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The Warsaw Voice » National Voice » November 25, 2011
Britain in Poland
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Queen Elizabeth II—Ace of Diamonds
November 25, 2011   
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“Diamonds are forever,” so the saying goes. As Queen Elizabeth II prepares to celebrate her diamond jubilee next year, “60 Glorious Years” was how her great great grandmother Queen Victoria’s reign was described in 1897.

Poland did not exist in 1897. At that time it was subject to Russian, Prussian and Hanoverian partitioning. There is an interesting irony for modern Poland, with its close links with Great Britain, whose current queen is descended from that same royal house of Hanover.

When Queen Elizabeth II acceded to the throne in 1952 Poland was, once again, subjected to another occupation, this time by the USSR. In 1952 Poland was bearing the brunt of post-World War II austerity and hardship that gripped the whole of Europe, including the UK, as the costs of the war were counted and economic uncertainty was never very far away. A similar economic uncertainty, for different reasons, pervades Europe again 60 years on. In 1950 the Festival of Britain was held to boost Britain’s post-war recovery and the coronation of Queen Elizabeth II, three years later, helped further fuel that process. Many will hope that next year’s Diamond Jubilee celebrations in Britain will have a similar effect.

Queen Elizabeth II succeeded her late father as monarch some 18 months before the formal coronation in June 1953. My parents walked the coronation route on the eve of the actual ceremony and I was born three months later. Perhaps my royalist roots were subliminally forged whilst still womb-bound. I sense, today, in the UK , that there is a distinct lack of this kind of cultural connection that instills a pride in the past as an anchor to the future.

I have come to this view since moving to live in Poland, where the loss of freedom and domination of its lands by non-Polish people has welded a Polish patriotic passion that many other European states, including Britain, can only wish for.

When I stand amid crowds on Warsaw’s Royal Route in the capital city’s wonderfully restored Krakowskie Przedmie¶cie Street, each November on the Republic of Poland’s Independence Day, I am reminded that this Royal Route is deeply rooted in the Polish psyche. This is reaffirmed with such powerful outpouring of a very humbling Polish pride. The young Poles hoisted on parents’ shoulders to get a better view of the pageantry and parade, flanked by grandparents, and sometimes great grandparents, adding their silent memories of less happy times as poignant coordinates to way-mark their descendants’ future route—a route that once saw kings and queens of Poland process from the Royal Castle to the Royal Palace at Wilanów.

In Britain such genuine patriotic display is a much rarer occurrence. Some would say only once in 30 years, when heirs to the throne get married, as in 1981 with Prince Charles to Diana and again in 2011, with Prince William to Katherine. Of course, patriotic flag waving does happen every two years, for some, when England, for it seems it is always only England, makes the finals of the football world cup and European cup championships and prompts a brash brandishing of St. George’s Cross flags across the land. The English football fan is not Britain’s best export. They have a penchant for too much beer and hijack the British national anthem, chanting “God save our gracious team” rather than “queen.” Watch out Cracow. Don’t say you have not been warned when the English football camp sets up court in the shadow of Wawel Castle next June.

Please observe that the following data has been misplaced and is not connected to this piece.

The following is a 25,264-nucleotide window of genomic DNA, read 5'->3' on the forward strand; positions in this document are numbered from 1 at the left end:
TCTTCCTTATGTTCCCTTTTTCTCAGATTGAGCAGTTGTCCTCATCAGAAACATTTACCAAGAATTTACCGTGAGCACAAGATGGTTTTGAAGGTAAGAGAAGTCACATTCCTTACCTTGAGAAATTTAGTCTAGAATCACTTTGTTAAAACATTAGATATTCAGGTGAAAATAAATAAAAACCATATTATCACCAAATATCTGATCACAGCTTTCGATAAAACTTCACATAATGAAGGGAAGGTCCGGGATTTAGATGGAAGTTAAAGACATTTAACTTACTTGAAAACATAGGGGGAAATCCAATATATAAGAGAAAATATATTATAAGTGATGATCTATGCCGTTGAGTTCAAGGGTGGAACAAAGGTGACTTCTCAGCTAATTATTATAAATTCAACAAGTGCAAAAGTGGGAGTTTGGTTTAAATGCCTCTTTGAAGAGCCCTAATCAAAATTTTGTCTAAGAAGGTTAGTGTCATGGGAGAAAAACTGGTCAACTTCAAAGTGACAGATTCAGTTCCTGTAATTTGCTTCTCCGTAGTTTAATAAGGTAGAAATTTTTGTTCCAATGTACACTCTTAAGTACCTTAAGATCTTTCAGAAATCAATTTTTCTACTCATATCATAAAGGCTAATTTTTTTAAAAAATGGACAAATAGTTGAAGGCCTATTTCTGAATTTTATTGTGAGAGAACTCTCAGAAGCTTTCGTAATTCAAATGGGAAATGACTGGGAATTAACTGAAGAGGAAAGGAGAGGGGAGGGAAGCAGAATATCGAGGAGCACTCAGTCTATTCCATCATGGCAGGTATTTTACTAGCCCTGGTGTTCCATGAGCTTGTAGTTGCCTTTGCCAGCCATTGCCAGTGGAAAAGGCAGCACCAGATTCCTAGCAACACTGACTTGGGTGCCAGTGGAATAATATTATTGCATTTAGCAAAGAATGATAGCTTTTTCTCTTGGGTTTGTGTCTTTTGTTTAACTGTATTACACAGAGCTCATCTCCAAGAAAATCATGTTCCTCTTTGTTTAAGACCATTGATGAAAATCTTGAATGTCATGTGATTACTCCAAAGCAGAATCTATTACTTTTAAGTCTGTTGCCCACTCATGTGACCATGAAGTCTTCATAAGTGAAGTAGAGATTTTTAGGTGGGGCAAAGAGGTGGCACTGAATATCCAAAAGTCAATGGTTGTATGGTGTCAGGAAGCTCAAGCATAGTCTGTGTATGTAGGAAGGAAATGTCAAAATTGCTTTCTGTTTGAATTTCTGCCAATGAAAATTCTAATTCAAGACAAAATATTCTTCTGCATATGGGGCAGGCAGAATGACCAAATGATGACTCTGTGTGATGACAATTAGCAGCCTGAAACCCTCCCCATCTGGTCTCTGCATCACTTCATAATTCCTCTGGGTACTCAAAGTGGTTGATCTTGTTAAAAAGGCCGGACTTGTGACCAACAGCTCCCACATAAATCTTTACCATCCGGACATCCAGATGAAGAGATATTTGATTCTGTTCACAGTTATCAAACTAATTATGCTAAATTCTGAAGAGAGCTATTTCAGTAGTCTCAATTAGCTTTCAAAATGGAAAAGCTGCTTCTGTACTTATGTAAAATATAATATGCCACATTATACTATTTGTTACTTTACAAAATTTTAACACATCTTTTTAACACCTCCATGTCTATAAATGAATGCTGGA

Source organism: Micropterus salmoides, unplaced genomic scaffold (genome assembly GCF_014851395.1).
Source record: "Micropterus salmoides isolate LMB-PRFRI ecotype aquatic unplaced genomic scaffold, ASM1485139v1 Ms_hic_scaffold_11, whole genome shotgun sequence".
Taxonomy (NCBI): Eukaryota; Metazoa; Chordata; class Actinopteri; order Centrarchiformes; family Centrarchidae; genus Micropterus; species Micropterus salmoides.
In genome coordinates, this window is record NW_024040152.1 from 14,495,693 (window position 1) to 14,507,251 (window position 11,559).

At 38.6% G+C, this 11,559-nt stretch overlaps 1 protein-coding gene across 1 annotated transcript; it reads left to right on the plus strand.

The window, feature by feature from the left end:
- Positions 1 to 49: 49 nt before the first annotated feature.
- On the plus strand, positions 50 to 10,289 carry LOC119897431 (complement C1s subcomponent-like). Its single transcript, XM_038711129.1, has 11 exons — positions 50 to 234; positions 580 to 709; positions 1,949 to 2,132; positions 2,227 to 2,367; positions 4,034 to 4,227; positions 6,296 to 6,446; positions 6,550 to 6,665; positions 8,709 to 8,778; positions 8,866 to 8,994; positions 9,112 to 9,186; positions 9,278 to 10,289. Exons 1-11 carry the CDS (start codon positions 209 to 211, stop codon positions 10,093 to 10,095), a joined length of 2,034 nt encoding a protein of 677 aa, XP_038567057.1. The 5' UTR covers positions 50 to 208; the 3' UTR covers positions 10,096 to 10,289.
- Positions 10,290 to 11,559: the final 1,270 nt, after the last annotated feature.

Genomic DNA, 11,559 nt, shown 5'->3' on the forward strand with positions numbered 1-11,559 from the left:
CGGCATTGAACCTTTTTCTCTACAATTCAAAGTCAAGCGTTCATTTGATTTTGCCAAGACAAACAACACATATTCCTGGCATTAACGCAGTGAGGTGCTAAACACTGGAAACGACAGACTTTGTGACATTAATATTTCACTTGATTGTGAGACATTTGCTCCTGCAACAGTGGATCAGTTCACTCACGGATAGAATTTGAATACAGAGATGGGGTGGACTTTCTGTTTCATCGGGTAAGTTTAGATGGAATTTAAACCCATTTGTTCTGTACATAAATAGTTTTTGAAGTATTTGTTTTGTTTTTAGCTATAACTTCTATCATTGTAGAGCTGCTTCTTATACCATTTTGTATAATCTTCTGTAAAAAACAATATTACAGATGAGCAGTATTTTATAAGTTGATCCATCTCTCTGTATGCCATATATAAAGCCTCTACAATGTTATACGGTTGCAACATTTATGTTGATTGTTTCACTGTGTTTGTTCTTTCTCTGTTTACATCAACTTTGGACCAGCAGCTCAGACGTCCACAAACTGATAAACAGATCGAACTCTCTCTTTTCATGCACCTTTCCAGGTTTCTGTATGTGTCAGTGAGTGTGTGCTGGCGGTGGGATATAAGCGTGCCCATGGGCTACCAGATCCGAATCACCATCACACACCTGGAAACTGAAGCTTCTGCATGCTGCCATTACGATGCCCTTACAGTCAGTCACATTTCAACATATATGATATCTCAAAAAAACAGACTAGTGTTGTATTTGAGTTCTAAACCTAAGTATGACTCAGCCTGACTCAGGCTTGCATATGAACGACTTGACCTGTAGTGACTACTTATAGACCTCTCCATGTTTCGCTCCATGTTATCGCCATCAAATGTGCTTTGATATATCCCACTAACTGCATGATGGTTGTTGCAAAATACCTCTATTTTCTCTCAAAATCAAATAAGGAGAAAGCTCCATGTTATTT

I would like to think that some of these European championships English fans will also have stood thousands deep in central London, or joined street parties up and down the UK next June, to join together in thanks and respect for a grand lady whose life has seen exemplary service to her nation and Commonwealth. Queen Elizabeth II is the only monarch that every Brit below the age of 60 has ever known.

Here in Warsaw on June 4, 2012, the British School will suspend its lessons for the day in order to experience that most British of institutions: the street party. Almost 2,000 students, teachers, parents and friends will sit down to one of the largest British street parties every held outside Britain. The traditional trestle tables, gallons of tea and juice will be served up along with curled up cucumber sandwiches and stodgy sausage rolls. Bunting will fly above the celebrations and this very British event will have guests from Poland and over 50 further nationalities that make up the British School’s international student community coming together for this wonderful Diamond Jubilee jamboree!

When the feasting is over, the big screen will show ceremonial events live from London. The post-prandial fun will take the form of a mini Olympic Games and a mock Euro football tournament mirroring these two sporting events that also share the Queen’s Diamond Jubilee year and coincidentally unite Poles and Brits alike in the global fellowship of sport.

When the British School’s street party is over, when all the Olympic medals have been won, when all the Euro goals have been scored and the winning team crowned champions of Europe 2012, one 86-year-old British lady will wear her diamond crown buoyed up by her British nation’s pride and encouraged, I’d like to think, a little by the example set by Poland’s highly enviable stoic national pride. Our British Queen of Diamonds will live long in many of our hearts—thank you, Ma’am.

Nigel Archdale, Principal, The British School, Warsaw
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